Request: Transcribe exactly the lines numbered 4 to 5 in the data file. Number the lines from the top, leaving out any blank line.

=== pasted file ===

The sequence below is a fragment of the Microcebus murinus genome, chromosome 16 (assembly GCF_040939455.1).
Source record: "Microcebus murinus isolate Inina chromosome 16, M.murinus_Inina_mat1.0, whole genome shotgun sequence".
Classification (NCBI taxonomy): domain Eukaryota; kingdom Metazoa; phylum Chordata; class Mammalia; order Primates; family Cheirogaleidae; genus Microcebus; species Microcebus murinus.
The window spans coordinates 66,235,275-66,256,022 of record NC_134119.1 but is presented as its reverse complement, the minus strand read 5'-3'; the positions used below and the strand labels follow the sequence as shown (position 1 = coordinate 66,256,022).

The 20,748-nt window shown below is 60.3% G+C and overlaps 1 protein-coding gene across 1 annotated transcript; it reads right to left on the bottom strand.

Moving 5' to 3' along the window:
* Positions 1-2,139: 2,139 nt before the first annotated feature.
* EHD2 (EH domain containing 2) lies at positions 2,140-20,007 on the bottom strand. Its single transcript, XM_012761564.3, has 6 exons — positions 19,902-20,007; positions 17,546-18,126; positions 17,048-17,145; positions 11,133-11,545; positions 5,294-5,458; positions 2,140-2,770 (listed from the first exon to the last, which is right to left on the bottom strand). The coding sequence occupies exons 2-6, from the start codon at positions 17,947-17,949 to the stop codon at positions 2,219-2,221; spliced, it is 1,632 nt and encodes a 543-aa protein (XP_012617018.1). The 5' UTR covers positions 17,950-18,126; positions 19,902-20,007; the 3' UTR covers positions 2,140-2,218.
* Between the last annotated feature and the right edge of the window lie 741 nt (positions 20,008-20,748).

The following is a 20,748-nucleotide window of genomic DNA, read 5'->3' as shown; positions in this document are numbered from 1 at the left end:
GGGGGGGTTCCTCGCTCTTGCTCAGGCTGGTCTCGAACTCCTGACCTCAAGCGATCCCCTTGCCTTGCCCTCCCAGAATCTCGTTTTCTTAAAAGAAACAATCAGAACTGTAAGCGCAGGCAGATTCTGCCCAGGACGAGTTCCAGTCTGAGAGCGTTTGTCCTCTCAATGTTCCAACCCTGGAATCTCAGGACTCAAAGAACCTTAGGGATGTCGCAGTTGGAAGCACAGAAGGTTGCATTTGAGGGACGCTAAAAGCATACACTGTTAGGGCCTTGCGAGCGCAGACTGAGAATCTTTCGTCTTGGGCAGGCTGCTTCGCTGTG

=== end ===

The window spans coordinates 66,235,275-66,256,022 of record NC_134119.1 but is presented as its reverse complement, the minus strand read 5'-3'; the positions used below and the strand labels follow the sequence as shown (position 1 = coordinate 66,256,022).

The 20,748-nt window shown below is 60.3% G+C and overlaps 1 protein-coding gene across 1 annotated transcript; it reads right to left on the bottom strand.